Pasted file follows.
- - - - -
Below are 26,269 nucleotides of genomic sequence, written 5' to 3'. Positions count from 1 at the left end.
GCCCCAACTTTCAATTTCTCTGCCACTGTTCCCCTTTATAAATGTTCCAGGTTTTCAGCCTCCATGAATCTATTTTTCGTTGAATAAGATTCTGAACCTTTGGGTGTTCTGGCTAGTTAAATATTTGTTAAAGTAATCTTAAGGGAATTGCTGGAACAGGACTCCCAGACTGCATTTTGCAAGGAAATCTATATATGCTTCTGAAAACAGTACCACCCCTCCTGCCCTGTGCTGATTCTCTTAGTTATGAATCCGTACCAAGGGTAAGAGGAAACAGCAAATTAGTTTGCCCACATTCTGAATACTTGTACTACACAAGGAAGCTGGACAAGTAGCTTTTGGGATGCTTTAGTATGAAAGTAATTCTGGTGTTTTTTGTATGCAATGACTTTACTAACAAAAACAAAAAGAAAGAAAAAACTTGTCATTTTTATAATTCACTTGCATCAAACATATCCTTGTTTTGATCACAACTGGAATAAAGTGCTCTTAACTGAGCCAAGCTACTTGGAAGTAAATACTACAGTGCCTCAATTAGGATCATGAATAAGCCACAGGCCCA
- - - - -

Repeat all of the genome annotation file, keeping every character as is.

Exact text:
Below are 26,269 nucleotides of genomic sequence, written 5' to 3'. Positions count from 1 at the left end.
GCCCCAACTTTCAATTTCTCTGCCACTGTTCCCCTTTATAAATGTTCCAGGTTTTCAGCCTCCATGAATCTATTTTTCGTTGAATAAGATTCTGAACCTTTGGGTGTTCTGGCTAGTTAAATATTTGTTAAAGTAATCTTAAGGGAATTGCTGGAACAGGACTCCCAGACTGCATTTTGCAAGGAAATCTATATATGCTTCTGAAAACAGTACCACCCCTCCTGCCCTGTGCTGATTCTCTTAGTTATGAATCCGTACCAAGGGTAAGAGGAAACAGCAAATTAGTTTGCCCACATTCTGAATACTTGTACTACACAAGGAAGCTGGACAAGTAGCTTTTGGGATGCTTTAGTATGAAAGTAATTCTGGTGTTTTTTGTATGCAATGACTTTACTAACAAAAACAAAAAGAAAGAAAAAACTTGTCATTTTTATAATTCACTTGCATCAAACATATCCTTGTTTTGATCACAACTGGAATAAAGTGCTCTTAACTGAGCCAAGCTACTTGGAAGTAAATACTACAGTGCCTCAATTAGGATCATGAATAAGCCACAGGCCCA